North Korea willing to take part in talks if US has 'right attitude'

Close-in shot of Kim Jong-Un Image copyright KCNA via Reuters
Image caption Mr Kim made the comments at the 14th Supreme People's Assembly in Pyongyang

North Korean leader Kim Jong-un has said he would take part in a third summit with Donald Trump - but only if the US brought the "right attitude".

North Korean state media reported the comments by Mr Kim on Saturday.

He urged Mr Trump to pursue a deal that was "mutually acceptable." In response the president tweeted praise of Mr Kim and welcomed the idea of a new summit.

The two leaders first met in Singapore last year. However, a second summit in Hanoi in February broke down.

Mr Trump said then North Korean officials had wanted economic sanctions lifted in their entirety in exchange for disabling a major nuclear site, provoking him to walk away.

However, the North Koreans disputed the US account.

In his most recent comments, Mr Kim said in a speech that the summit had created a "strong doubt" in him over whether the US genuinely wanted to improve relations.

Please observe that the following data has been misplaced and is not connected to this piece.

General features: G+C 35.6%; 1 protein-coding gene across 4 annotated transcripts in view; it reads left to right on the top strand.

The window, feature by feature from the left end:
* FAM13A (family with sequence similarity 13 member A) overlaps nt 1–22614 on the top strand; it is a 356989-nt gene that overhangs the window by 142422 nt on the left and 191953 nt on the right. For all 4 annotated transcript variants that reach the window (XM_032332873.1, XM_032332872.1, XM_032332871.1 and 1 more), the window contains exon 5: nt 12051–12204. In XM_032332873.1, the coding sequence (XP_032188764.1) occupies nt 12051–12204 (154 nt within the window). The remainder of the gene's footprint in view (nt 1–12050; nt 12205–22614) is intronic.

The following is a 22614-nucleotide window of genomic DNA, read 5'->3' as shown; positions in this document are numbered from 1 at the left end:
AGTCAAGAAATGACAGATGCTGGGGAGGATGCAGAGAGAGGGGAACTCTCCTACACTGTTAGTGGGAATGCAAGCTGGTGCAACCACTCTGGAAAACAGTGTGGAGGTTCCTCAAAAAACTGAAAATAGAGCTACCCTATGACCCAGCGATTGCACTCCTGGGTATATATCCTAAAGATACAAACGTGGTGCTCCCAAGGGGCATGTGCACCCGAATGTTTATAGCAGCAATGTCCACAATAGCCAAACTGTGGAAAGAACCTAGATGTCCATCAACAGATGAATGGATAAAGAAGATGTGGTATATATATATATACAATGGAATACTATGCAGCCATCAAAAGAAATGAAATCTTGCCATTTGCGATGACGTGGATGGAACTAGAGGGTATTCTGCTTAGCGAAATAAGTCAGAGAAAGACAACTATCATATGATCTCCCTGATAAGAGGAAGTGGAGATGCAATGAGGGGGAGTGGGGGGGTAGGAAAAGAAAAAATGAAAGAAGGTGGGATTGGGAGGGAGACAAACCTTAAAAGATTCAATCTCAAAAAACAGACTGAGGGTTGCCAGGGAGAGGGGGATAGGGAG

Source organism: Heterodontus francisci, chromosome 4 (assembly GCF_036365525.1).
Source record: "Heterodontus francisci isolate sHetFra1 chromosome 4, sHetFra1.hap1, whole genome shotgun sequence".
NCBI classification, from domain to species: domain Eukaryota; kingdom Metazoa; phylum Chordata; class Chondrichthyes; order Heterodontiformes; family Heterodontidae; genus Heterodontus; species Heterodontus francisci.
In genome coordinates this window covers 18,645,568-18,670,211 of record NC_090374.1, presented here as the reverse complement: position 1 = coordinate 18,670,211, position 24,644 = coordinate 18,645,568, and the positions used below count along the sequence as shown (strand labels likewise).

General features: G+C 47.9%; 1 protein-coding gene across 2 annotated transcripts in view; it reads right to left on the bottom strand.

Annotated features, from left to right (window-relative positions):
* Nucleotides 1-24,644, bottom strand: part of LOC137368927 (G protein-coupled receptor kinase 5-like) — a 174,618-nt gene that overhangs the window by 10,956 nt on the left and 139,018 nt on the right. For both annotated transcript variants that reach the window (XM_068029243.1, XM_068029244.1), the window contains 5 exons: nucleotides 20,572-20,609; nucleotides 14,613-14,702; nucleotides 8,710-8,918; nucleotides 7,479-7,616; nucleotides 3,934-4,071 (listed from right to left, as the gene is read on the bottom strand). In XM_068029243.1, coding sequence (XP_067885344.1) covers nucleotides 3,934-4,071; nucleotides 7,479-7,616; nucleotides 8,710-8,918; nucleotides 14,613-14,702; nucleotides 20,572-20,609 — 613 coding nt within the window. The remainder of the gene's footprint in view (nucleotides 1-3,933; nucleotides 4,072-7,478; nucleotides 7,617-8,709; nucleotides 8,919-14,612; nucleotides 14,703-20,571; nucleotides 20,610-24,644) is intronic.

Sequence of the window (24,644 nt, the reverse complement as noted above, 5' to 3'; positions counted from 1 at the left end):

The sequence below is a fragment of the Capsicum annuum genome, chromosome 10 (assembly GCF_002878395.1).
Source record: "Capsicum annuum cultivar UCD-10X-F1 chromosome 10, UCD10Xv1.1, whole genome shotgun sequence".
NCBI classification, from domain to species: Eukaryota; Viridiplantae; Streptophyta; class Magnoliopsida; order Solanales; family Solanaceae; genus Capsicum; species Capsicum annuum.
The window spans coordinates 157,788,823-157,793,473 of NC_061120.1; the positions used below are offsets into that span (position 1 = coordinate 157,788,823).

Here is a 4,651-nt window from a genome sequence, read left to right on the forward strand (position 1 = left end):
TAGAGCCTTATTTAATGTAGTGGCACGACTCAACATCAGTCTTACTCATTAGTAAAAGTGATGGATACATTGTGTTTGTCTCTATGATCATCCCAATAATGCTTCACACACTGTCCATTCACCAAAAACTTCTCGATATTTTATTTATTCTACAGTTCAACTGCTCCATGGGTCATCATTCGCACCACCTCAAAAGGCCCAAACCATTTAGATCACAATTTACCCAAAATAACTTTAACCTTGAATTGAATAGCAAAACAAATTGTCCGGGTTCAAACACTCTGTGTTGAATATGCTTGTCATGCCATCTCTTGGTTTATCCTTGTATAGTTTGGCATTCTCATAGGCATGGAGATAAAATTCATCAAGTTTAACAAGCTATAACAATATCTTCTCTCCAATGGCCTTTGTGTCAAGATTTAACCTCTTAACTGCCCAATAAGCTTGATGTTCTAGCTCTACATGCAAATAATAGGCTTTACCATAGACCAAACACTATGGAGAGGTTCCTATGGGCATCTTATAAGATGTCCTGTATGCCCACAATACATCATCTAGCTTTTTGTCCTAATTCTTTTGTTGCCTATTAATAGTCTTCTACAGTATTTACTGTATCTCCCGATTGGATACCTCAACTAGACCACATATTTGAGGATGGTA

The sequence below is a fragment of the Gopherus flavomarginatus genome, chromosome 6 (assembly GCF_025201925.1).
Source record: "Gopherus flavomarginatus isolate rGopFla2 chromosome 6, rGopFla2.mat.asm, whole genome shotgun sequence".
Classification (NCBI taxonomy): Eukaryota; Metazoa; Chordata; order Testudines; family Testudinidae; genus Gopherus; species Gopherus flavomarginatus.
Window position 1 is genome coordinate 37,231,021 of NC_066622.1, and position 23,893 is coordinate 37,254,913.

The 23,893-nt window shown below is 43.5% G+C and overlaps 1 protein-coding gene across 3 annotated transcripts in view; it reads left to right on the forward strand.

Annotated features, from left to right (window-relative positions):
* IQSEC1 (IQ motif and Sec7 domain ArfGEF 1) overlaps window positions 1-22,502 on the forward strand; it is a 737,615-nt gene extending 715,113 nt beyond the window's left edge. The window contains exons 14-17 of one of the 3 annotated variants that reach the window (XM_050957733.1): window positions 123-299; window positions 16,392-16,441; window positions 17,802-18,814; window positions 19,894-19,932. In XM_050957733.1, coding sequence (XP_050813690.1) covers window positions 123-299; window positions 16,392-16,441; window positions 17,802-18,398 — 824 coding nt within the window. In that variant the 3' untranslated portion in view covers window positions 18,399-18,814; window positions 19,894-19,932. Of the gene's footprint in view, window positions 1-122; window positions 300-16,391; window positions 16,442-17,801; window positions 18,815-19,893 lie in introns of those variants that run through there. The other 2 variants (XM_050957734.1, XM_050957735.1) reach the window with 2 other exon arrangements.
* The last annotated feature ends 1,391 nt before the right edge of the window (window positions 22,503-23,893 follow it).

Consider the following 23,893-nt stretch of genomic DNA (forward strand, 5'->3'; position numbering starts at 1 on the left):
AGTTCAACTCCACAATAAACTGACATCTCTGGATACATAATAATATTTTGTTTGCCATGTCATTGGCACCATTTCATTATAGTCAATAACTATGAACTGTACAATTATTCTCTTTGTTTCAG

But he went on to say: "We are willing to give another try if the US offers to have a third summit with the right attitude and mutually acceptable terms."

He said the US "mistakenly believe that if they pressure us to the maximum, they can subdue us" and called on them to cease "hostile" negotiating tactics.

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Media captionBBC's Laura Bicker explains why Trump is the 'biggest loser' from the summit

He did, however, add that his personal ties with Mr Trump remained "excellent".

The North Korean leader said he would give the US until the end of the year to make a "courageous decision" over any new summit plans.

The US president responded by heaping praise on Mr Kim in tweets noting the potential for "extraordinary growth" under his leadership.

Last month, Vice Foreign Minister Choe Sun-hui accused the US of taking a "gangster-like" stance and said it had thrown away a "golden opportunity" in Hanoi.

Kim Dong-yup, of Kyungnam University's Institute for Far Eastern Studies in South Korea, told Reuters Mr Kim's remarks signalled he would not cling to talks with the US forever and could instead look "to diversify its diplomatic relations with other countries".

The comments come just one day after Mr Trump, at the start of talks in Washington with South Korean President Moon Jae-in, floated the possibility of further meetings with Mr Kim.

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